No one knows how the Occupy Wall Street movement will be viewed in a year or even in six weeks. Right now, however, one of the principle critiques from almost every side is that the protesters don't have specific goals or demands. There's an implication of incoherence and silliness, as though they're ignoring activism's historic "best practices." Former president Bill Clinton said last month, "They're going to have to transfer their energies at some point to making some specific suggestions or bringing in people who know more to try to put the country back to work."
But what many believe to be OWS's greatest weakness may be its greatest strength. At MTV, we consider it our job to understand the millennial audience. And a refusal to limit itself to a list of demands may be part of the protesters' generational DNA.
Millennials' relationship to authority differs from that of previous generations. Millennials weren't raised with hierarchical, top-down parenting. They've grown up with peer-ents; they're used to seeing authority figures as equals. Add to that what it means to be born and live within the swarm-power of social media, and you have a potent mix.
Millennials don't think of themselves as outside the system. They believe they are the system. The fact that there's no definitive leadership in New York's Zuccotti Park speaks to this generation's complex understanding of power.
Young people in the 1960s had a mandate and a message. The boomers stood outside the gate and issued their list of demands.
Millennials are trying to remake existing structures to reflect what they expect from business and government. Consider the protests' General Assembly -- a transparent, open, fair and participatory government. The protesters have shaped from the ground up what it means to have a civil society. Or consider how inclusive the protesters are. The young people at the heart of things have welcomed parents, teachers, administrators, union members and others from across generations.
Where their parents engaged in civil disobedience, the Occupy Wall Street protesters are participating in civilized disobedience. Zuccotti Park is the opposite of anarchy. There's a lending library and a mulch deposit. When the city wanted to clean up, the protesters refused, preferring to clean the park themselves. OWS's famed human microphone is a metaphor for the movement: By working together, we can amplify our voices.
Millennials realize that there aren't always clear answers to their concerns. They know that the multitude of societal problems needs to be attacked in a multiplicity of ways.
It's that open-door policy that has let the protests grow so rapidly. By providing a blank slate on which an entire society can project its grievances, OWS has spread across the United States and into 100 countries in little more than a month. It is also highly inclusive. In the thousand square feet of Zuccotti Park, environmentalism, anti-sexism, spirituality and more are represented.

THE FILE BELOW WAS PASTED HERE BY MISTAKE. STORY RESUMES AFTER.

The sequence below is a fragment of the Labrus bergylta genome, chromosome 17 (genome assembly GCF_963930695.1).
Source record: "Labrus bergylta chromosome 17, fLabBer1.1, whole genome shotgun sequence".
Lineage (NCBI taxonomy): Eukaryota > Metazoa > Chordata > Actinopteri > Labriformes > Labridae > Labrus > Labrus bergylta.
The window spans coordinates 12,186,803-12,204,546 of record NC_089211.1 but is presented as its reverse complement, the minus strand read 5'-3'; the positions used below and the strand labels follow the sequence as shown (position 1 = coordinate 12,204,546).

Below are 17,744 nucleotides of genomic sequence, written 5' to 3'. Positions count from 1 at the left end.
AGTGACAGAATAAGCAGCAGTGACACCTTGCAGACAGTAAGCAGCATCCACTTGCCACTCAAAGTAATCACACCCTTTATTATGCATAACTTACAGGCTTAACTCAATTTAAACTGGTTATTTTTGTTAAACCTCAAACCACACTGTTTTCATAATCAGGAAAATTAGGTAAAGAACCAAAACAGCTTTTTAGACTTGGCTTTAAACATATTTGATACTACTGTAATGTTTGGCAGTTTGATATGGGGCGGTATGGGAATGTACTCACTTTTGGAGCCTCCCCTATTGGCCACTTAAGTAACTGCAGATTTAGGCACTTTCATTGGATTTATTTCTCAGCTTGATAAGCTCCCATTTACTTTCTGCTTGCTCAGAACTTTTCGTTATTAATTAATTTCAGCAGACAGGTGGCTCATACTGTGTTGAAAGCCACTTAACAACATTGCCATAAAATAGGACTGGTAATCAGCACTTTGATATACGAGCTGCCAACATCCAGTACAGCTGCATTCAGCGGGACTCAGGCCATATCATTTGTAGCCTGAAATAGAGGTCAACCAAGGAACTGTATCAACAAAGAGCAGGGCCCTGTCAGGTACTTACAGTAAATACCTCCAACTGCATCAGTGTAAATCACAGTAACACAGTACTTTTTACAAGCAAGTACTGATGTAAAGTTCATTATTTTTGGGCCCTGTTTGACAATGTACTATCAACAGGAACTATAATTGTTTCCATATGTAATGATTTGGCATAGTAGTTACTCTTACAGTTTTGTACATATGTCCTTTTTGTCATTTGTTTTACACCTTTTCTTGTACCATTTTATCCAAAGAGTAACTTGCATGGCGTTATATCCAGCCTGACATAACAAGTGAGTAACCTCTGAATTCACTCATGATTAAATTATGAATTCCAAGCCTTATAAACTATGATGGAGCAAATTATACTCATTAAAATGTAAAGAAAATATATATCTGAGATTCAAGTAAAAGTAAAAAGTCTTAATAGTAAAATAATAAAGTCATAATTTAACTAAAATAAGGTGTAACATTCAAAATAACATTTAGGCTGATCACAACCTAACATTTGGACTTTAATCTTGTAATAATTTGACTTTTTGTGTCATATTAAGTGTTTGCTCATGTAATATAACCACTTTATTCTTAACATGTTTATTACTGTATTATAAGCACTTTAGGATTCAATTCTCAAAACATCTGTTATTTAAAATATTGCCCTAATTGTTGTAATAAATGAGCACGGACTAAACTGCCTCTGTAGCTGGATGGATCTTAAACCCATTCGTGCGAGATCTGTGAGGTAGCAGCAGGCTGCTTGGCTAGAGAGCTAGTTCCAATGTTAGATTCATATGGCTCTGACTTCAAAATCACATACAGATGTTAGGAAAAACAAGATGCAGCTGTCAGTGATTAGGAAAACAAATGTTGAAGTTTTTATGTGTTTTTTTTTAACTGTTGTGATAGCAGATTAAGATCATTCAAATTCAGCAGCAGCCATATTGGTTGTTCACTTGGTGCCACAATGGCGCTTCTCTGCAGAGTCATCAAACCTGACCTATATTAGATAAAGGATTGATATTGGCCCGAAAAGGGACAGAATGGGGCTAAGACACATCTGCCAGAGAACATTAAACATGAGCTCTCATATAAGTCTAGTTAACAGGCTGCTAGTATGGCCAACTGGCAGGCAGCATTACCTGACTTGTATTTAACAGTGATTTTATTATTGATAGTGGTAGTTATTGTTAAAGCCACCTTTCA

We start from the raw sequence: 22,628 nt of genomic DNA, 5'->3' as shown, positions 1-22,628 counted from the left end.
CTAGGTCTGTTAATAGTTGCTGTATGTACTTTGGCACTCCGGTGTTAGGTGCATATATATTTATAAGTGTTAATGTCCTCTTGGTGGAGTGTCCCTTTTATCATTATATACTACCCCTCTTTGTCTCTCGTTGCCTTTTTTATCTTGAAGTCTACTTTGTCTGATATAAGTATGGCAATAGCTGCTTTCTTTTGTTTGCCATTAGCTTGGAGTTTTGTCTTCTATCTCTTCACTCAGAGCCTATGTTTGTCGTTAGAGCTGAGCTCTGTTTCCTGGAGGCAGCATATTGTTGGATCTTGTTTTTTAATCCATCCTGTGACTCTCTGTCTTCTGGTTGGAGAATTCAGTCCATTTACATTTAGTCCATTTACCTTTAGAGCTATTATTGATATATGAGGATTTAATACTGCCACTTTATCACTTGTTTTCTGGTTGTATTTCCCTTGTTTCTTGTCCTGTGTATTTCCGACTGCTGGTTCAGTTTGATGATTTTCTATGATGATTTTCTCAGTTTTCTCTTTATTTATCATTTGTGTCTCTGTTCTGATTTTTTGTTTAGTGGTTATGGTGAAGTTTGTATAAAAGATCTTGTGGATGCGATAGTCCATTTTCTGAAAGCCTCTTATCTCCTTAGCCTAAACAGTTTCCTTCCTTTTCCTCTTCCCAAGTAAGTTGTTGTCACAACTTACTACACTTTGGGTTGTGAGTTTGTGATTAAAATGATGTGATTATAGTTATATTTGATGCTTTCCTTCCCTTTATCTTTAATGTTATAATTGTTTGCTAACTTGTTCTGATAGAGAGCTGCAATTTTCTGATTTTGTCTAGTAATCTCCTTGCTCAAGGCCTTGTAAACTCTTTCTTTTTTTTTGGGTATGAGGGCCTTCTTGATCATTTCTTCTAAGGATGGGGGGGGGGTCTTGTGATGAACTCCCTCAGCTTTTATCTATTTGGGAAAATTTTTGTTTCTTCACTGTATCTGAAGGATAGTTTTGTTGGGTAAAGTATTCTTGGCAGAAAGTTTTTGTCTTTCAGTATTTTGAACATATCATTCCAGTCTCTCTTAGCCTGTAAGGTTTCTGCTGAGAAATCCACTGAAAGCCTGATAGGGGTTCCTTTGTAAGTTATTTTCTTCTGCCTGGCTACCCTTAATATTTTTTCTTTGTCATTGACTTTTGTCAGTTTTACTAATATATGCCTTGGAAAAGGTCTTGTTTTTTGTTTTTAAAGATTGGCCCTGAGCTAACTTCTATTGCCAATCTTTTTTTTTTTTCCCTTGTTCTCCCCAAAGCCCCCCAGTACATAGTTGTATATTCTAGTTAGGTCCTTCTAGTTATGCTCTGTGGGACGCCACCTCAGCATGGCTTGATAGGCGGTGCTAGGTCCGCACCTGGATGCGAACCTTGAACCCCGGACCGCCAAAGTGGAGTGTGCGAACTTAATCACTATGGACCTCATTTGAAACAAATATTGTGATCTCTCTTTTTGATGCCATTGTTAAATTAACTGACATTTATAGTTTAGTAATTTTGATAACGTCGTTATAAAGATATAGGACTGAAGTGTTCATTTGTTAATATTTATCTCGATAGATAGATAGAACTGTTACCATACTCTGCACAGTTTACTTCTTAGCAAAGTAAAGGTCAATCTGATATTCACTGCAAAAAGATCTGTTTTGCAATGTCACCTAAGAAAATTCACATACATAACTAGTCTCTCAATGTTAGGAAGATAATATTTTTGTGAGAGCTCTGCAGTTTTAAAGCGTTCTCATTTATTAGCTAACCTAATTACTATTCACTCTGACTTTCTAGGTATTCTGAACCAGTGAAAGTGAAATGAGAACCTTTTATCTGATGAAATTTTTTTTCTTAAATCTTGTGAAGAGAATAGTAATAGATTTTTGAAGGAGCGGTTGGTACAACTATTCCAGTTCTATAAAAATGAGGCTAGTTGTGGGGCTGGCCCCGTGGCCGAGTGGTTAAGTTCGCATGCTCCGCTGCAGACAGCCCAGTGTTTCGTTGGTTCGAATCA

That's an incredible achievement. OWS's most important accomplishment is dramatically changing the national conversation. In just a few weeks, the protesters have jolted us into a dialogue on income inequality and the widening gap between the haves and have-nots, as well as a litany of generational frustrations. A recent CBS-New York Times poll found that 66 percent of those surveyed agreed with the protesters' rallying cry that wealth should be distributed more evenly in this country.
So, demands may be beside the point for Occupy Wall Street. For the generation that has essentially grown up with Facebook and now broadcasts its every movement on Twitter, generating attention is the result. The OWS protests are a manifestation of the digital generation, "Like" and " 1" translated into the analog world.
Millennials are the largest generation in history - significantly larger than the baby boomers. Sheerly by virtue of their size, they are going to change the dynamics of this country. Whether it's revolutionizing social networks, changing the workplace or reinventing activism, we're already starting to see the first signs of this generation's strength.
When I went to Zuccotti Park a few weeks ago, I saw a protester carrying a sign that read, "The beginning is near." That powerful play on the doomsday slogan epitomized what this generation is about. Millennials have so much faith in themselves they believe that they can remake an entire society from the ground up. And they're starting to do it.
Stephen K. Friedman is President of MTV. This post originally appeared in the Washington Post.
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